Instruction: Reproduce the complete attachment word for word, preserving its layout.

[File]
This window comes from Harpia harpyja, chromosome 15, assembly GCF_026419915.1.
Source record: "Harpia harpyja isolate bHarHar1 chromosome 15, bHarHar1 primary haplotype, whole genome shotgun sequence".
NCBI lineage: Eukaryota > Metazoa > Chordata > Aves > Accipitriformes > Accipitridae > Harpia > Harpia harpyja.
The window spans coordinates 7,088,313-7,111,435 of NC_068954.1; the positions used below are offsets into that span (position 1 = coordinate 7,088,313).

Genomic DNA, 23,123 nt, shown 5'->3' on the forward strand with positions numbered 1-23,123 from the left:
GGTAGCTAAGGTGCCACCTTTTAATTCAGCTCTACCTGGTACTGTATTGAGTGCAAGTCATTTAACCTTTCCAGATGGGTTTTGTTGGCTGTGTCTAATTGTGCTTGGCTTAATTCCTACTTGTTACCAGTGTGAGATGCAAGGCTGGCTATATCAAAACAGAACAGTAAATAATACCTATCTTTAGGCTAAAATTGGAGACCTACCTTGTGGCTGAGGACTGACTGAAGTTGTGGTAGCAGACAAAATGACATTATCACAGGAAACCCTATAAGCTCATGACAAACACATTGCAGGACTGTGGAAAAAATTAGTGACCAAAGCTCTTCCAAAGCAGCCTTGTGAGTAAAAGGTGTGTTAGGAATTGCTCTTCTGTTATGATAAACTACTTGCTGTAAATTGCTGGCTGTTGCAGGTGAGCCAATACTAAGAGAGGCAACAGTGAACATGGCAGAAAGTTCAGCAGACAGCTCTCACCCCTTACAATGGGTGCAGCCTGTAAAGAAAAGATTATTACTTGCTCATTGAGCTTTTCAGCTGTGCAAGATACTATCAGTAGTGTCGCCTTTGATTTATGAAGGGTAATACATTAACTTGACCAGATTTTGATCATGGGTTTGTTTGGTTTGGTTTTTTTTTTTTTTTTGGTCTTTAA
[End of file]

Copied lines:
This window comes from Harpia harpyja, chromosome 15, assembly GCF_026419915.1.
Source record: "Harpia harpyja isolate bHarHar1 chromosome 15, bHarHar1 primary haplotype, whole genome shotgun sequence".
NCBI lineage: Eukaryota > Metazoa > Chordata > Aves > Accipitriformes > Accipitridae > Harpia > Harpia harpyja.
The window spans coordinates 7,088,313-7,111,435 of NC_068954.1; the positions used below are offsets into that span (position 1 = coordinate 7,088,313).

Genomic DNA, 23,123 nt, shown 5'->3' on the forward strand with positions numbered 1-23,123 from the left:
GGTAGCTAAGGTGCCACCTTTTAATTCAGCTCTACCTGGTACTGTATTGAGTGCAAGTCATTTAACCTTTCCAGATGGGTTTTGTTGGCTGTGTCTAATTGTGCTTGGCTTAATTCCTACTTGTTACCAGTGTGAGATGCAAGGCTGGCTATATCAAAACAGAACAGTAAATAATACCTATCTTTAGGCTAAAATTGGAGACCTACCTTGTGGCTGAGGACTGACTGAAGTTGTGGTAGCAGACAAAATGACATTATCACAGGAAACCCTATAAGCTCATGACAAACACATTGCAGGACTGTGGAAAAAATTAGTGACCAAAGCTCTTCCAAAGCAGCCTTGTGAGTAAAAGGTGTGTTAGGAATTGCTCTTCTGTTATGATAAACTACTTGCTGTAAATTGCTGGCTGTTGCAGGTGAGCCAATACTAAGAGAGGCAACAGTGAACATGGCAGAAAGTTCAGCAGACAGCTCTCACCCCTTACAATGGGTGCAGCCTGTAAAGAAAAGATTATTACTTGCTCATTGAGCTTTTCAGCTGTGCAAGATACTATCAGTAGTGTCGCCTTTGATTTATGAAGGGTAATACATTAACTTGACCAGATTTTGATCATGGGTTTGTTTGGTTTGGTTTTTTTTTTTTTTTTGGTCTTTAA